skip to main content
OSTI.GOV title logo U.S. Department of Energy
Office of Scientific and Technical Information

Title: Taxing sulfur dioxide emission allowances

Abstract

The acid rain control program authorized by Title IV of the Clean Air Act Amendments of 1990 (CAAA) was designed to reduce the adverse effects of acid rain by limiting emissions of sulfur dioxide (SO[sub 2]) into the atmosphere. The program is a complex scheme involving the issuance, consumption, holding, and trading of emission allowances for SO[sub 2]. Not surprisingly, electric utilities will face federal income tax issues in connection with the program. Under the emission allowance program, the U.S. Environmental Protection Agency (EPA) will issue emission allowance to owners or operators of certain utility power plants at no cost to the recipients. An emission allowance is an authorization to emit one ton of SO[sub 2] during or after the calendar year for which it is issued. If a utility power plant subject to the program emits SO[sub 2] in excess of its allowances, the owner or operator will be subject to a penalty of $2,000 a ton, and must offset the excess emissions with allowances in the subsequent year. Allowances may be bought and sold. Phase I of the program begins January 1, 1995, and will apply to 110 utility generating units. Phase II takes effect January 1, 2000,more » and will include most electric utility generating units. EPA will withhold a specified number of allowances for direct sale and auction. The resulting proceeds will be paid to the utilities from which the allowances were withheld. The Internal Revenue Service (IRS) has provided somewhat limited guidance on several tax issues raised by the program. Significant tax issues and the positions articulated by the IRS (if any) are discussed in this article.« less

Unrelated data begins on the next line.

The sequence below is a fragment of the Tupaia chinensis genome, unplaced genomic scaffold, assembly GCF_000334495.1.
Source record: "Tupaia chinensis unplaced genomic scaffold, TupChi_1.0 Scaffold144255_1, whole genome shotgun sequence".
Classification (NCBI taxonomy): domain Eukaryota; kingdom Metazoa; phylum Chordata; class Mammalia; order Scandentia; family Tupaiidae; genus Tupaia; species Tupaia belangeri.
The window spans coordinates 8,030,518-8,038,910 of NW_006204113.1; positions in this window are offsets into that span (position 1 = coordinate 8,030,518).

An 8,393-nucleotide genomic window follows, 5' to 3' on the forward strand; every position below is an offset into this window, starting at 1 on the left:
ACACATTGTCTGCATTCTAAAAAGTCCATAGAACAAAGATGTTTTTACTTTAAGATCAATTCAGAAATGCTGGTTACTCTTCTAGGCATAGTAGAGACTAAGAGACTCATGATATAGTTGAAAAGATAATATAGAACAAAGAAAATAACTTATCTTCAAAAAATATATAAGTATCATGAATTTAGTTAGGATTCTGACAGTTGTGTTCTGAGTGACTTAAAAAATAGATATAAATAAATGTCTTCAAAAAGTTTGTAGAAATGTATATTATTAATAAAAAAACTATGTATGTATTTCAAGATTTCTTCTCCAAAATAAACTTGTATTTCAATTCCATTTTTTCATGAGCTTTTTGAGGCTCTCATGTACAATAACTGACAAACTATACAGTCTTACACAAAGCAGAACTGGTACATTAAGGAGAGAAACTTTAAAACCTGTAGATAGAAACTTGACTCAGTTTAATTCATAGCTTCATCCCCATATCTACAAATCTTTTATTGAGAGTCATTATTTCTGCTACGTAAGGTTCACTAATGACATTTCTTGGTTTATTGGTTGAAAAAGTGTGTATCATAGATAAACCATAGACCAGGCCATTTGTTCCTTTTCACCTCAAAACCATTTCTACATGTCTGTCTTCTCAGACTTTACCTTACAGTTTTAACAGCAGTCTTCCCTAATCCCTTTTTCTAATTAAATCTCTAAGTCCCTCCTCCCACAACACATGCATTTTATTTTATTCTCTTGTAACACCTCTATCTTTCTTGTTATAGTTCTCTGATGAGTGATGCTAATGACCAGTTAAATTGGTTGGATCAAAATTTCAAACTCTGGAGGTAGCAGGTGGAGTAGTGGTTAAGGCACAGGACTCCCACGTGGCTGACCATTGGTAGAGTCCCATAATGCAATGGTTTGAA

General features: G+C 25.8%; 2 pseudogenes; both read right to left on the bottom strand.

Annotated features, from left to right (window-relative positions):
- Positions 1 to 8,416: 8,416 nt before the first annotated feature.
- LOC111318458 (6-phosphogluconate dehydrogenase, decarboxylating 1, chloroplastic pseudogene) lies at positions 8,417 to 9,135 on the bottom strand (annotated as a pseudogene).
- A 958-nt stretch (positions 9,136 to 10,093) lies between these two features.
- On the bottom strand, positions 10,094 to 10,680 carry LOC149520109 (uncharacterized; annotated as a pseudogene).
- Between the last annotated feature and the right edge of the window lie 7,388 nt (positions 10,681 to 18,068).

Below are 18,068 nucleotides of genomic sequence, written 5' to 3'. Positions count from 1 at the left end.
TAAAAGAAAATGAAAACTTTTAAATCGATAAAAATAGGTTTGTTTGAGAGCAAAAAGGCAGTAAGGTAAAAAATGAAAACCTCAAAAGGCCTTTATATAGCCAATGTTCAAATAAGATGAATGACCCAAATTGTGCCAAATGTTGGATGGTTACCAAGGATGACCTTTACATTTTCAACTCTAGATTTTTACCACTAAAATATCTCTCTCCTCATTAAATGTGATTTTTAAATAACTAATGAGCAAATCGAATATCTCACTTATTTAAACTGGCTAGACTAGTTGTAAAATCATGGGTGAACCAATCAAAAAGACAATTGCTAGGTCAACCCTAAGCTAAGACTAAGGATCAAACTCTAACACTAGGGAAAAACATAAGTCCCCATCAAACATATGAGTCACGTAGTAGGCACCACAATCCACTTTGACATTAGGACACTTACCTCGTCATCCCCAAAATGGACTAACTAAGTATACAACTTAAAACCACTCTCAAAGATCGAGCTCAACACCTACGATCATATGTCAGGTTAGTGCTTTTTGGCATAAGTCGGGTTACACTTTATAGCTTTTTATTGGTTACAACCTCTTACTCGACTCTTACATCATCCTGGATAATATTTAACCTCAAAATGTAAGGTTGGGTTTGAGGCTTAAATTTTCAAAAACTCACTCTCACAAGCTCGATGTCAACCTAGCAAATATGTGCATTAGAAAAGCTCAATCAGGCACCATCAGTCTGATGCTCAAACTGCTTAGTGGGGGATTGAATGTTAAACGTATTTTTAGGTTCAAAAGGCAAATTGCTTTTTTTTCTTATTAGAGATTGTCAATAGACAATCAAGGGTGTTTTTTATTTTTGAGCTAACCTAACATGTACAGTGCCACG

Authors:
 [1]
  1. (Reid Priest, Washington, DC (United States))
Publication Date:
OSTI Identifier:
5166382
Alternate Identifier(s):
OSTI ID: 5166382
Resource Type:
Journal Article
Resource Relation:
Journal Name: Fortnightly; (United States); Journal Volume: 131:17
Country of Publication:
United States
Language:
English
Subject:
29 ENERGY PLANNING, POLICY AND ECONOMY; ELECTRIC UTILITIES; POLLUTION REGULATIONS; TAXES; SULFUR DIOXIDE; AIR POLLUTION CONTROL; PERMITS; US EPA; ADMINISTRATIVE PROCEDURES; CHALCOGENIDES; CONTROL; NATIONAL ORGANIZATIONS; OXIDES; OXYGEN COMPOUNDS; POLLUTION CONTROL; PUBLIC UTILITIES; REGULATIONS; SULFUR COMPOUNDS; SULFUR OXIDES; US ORGANIZATIONS 296000* -- Energy Planning & Policy-- Electric Power; 293000 -- Energy Planning & Policy-- Policy, Legislation, & Regulation

Citation Formats

Nelson, G.L.. Taxing sulfur dioxide emission allowances. United States: N. p., 1993. Web.
Nelson, G.L.. Taxing sulfur dioxide emission allowances. United States.
Nelson, G.L.. Wed . "Taxing sulfur dioxide emission allowances". United States.
@article{osti_5166382,
title = {Taxing sulfur dioxide emission allowances},
author = {Nelson, G.L.},
abstractNote = {The acid rain control program authorized by Title IV of the Clean Air Act Amendments of 1990 (CAAA) was designed to reduce the adverse effects of acid rain by limiting emissions of sulfur dioxide (SO[sub 2]) into the atmosphere. The program is a complex scheme involving the issuance, consumption, holding, and trading of emission allowances for SO[sub 2]. Not surprisingly, electric utilities will face federal income tax issues in connection with the program. Under the emission allowance program, the U.S. Environmental Protection Agency (EPA) will issue emission allowance to owners or operators of certain utility power plants at no cost to the recipients. An emission allowance is an authorization to emit one ton of SO[sub 2] during or after the calendar year for which it is issued. If a utility power plant subject to the program emits SO[sub 2] in excess of its allowances, the owner or operator will be subject to a penalty of $2,000 a ton, and must offset the excess emissions with allowances in the subsequent year. Allowances may be bought and sold. Phase I of the program begins January 1, 1995, and will apply to 110 utility generating units. Phase II takes effect January 1, 2000, and will include most electric utility generating units. EPA will withhold a specified number of allowances for direct sale and auction. The resulting proceeds will be paid to the utilities from which the allowances were withheld. The Internal Revenue Service (IRS) has provided somewhat limited guidance on several tax issues raised by the program. Significant tax issues and the positions articulated by the IRS (if any) are discussed in this article.},
doi = {},
journal = {Fortnightly; (United States)},
number = ,
volume = 131:17,
place = {United States},
year = {Wed Sep 15 00:00:00 EDT 1993},
month = {Wed Sep 15 00:00:00 EDT 1993}
}